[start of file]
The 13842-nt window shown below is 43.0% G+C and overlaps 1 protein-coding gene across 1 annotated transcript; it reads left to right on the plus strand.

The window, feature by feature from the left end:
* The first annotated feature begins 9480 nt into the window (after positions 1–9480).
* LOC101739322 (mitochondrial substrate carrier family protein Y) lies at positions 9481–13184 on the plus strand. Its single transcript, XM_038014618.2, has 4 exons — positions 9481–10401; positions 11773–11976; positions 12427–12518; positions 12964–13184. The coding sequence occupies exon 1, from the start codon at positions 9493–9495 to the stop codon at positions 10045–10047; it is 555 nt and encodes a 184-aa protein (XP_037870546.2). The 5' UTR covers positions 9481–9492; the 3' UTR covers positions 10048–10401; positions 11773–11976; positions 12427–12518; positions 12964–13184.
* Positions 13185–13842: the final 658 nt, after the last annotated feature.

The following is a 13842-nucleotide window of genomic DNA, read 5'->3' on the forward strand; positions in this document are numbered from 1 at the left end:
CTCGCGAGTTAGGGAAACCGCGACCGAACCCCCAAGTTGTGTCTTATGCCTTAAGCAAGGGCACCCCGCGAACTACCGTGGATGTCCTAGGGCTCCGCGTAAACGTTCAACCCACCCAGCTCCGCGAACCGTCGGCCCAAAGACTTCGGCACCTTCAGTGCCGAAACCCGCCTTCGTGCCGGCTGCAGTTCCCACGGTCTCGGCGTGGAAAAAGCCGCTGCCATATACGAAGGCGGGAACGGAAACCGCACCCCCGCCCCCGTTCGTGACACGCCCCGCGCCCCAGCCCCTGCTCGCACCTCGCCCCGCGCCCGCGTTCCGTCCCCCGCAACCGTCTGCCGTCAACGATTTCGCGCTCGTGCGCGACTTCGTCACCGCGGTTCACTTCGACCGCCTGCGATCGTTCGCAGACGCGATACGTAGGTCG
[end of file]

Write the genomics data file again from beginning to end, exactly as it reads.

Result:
The 13842-nt window shown below is 43.0% G+C and overlaps 1 protein-coding gene across 1 annotated transcript; it reads left to right on the plus strand.

The window, feature by feature from the left end:
* The first annotated feature begins 9480 nt into the window (after positions 1–9480).
* LOC101739322 (mitochondrial substrate carrier family protein Y) lies at positions 9481–13184 on the plus strand. Its single transcript, XM_038014618.2, has 4 exons — positions 9481–10401; positions 11773–11976; positions 12427–12518; positions 12964–13184. The coding sequence occupies exon 1, from the start codon at positions 9493–9495 to the stop codon at positions 10045–10047; it is 555 nt and encodes a 184-aa protein (XP_037870546.2). The 5' UTR covers positions 9481–9492; the 3' UTR covers positions 10048–10401; positions 11773–11976; positions 12427–12518; positions 12964–13184.
* Positions 13185–13842: the final 658 nt, after the last annotated feature.

The following is a 13842-nucleotide window of genomic DNA, read 5'->3' on the forward strand; positions in this document are numbered from 1 at the left end:
CTCGCGAGTTAGGGAAACCGCGACCGAACCCCCAAGTTGTGTCTTATGCCTTAAGCAAGGGCACCCCGCGAACTACCGTGGATGTCCTAGGGCTCCGCGTAAACGTTCAACCCACCCAGCTCCGCGAACCGTCGGCCCAAAGACTTCGGCACCTTCAGTGCCGAAACCCGCCTTCGTGCCGGCTGCAGTTCCCACGGTCTCGGCGTGGAAAAAGCCGCTGCCATATACGAAGGCGGGAACGGAAACCGCACCCCCGCCCCCGTTCGTGACACGCCCCGCGCCCCAGCCCCTGCTCGCACCTCGCCCCGCGCCCGCGTTCCGTCCCCCGCAACCGTCTGCCGTCAACGATTTCGCGCTCGTGCGCGACTTCGTCACCGCGGTTCACTTCGACCGCCTGCGATCGTTCGCAGACGCGATACGTAGGTCG